Please submit a word or phrase above.
Print this page

Print this page

Why can't I print more than one page at a time?

Help
Full screen
/ 204

matching results for page

    Questia reader help

    How to highlight and cite specific passages

    1. Click or tap the first word you want to select.
    2. Click or tap the last word you want to select, and you’ll see everything in between get selected.
    3. You’ll then get a menu of options like creating a highlight or a citation from that passage of text.

    OK, got it!

    Cited passage

    Style
    Citations are available only to our active members.
    Buy instant access to cite pages or passages in MLA, APA and Chicago citation styles.

    "Portraying himself as an honest, ordinary person helped Lincoln identify with his audiences." (Einhorn, 1992, p. 25).

    "Portraying himself as an honest, ordinary person helped Lincoln identify with his audiences." (Einhorn 25)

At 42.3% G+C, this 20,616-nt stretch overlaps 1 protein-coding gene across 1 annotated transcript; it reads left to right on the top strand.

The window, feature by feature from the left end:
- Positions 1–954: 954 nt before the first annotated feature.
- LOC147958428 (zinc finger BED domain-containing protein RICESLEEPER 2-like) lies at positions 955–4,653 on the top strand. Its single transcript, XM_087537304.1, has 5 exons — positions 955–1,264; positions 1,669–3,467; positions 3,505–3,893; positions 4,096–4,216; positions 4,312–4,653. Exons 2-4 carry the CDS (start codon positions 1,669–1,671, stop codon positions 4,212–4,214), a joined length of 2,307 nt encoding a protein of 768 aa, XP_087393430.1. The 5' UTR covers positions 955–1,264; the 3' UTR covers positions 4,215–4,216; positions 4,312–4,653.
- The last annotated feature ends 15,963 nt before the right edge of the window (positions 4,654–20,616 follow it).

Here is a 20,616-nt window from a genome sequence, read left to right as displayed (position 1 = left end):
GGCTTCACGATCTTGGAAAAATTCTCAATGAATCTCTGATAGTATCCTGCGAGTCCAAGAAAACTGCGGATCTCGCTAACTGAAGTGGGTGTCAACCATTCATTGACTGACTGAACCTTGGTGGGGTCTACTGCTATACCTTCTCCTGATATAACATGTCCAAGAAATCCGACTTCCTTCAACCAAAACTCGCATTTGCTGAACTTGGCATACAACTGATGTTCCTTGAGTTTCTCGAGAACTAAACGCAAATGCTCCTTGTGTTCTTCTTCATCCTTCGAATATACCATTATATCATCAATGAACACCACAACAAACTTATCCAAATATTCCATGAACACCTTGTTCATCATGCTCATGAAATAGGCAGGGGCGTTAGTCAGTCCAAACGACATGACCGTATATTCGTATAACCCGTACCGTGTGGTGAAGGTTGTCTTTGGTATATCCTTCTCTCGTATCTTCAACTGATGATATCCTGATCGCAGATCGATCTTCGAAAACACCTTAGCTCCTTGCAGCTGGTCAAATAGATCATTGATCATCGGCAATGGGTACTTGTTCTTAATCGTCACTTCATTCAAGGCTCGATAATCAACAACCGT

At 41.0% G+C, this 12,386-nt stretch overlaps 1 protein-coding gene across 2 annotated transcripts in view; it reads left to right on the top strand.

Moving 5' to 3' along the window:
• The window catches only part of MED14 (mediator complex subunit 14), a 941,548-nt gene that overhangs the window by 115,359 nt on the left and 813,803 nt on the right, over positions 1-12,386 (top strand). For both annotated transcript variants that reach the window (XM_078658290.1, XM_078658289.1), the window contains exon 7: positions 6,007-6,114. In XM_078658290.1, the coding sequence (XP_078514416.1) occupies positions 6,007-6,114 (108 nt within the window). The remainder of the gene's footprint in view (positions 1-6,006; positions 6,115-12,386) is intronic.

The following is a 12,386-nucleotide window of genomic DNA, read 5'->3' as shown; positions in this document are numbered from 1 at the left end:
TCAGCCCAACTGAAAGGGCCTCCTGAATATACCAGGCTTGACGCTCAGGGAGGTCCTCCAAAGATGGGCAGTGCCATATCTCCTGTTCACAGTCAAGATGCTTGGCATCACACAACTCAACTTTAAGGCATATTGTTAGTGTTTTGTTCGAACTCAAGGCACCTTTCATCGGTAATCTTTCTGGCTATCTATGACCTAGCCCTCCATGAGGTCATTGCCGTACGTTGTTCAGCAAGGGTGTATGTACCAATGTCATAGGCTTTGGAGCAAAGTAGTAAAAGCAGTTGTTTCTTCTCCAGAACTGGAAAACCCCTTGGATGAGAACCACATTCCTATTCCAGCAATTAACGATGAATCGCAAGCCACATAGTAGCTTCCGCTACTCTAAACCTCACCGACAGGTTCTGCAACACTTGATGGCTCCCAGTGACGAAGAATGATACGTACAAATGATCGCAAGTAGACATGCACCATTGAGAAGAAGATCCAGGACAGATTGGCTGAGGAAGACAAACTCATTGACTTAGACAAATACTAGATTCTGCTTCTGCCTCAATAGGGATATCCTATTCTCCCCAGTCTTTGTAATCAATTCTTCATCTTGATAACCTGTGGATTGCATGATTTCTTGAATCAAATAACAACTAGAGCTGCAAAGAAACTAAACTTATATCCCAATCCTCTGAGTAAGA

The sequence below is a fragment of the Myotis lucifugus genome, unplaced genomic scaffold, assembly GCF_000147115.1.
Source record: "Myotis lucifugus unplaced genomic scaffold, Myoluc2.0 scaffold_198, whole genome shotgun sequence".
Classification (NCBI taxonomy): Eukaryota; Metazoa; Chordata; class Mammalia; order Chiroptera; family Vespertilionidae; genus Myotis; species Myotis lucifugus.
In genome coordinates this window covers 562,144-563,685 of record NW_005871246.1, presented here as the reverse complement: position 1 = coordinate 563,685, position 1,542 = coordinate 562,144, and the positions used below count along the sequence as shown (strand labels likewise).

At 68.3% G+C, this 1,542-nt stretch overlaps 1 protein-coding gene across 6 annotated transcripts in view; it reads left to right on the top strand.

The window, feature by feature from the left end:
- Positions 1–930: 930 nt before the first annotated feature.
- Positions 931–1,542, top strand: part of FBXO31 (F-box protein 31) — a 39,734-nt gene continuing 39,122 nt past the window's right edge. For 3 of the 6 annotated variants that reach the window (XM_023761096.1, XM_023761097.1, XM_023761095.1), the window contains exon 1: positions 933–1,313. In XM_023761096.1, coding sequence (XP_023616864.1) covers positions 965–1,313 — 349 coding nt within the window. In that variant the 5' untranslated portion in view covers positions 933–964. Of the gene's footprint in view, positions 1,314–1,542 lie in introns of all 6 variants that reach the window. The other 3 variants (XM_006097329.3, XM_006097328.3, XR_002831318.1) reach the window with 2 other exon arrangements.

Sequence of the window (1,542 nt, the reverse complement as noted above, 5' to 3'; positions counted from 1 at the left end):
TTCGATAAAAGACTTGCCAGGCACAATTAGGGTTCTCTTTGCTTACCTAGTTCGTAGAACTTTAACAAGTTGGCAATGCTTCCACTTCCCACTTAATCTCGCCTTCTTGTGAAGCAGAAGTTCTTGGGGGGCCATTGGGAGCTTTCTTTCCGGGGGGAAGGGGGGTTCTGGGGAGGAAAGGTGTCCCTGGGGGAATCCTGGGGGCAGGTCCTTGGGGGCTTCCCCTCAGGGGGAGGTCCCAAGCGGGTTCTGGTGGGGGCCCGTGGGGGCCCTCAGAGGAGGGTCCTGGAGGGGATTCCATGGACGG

"Portraying himself as an honest, ordinary person helped Lincoln identify with his audiences."1

    1. Lois J. Einhorn, Abraham Lincoln, the Orator: Penetrating the Lincoln Legend (Westport, CT: Greenwood Press, 1992), 25, http://www.questia.com/read/27419298.

    Cited passage

    Thanks for trying Questia!

    Please continue trying out our research tools, but please note, full functionality is available only to our active members.

    Your work will be lost once you leave this Web page.

    Buy instant access to save your work.

    Already a member? Log in now.

    Author Advanced search

    Oops!

    An unknown error has occurred. Please click the button below to reload the page. If the problem persists, please try again in a little while.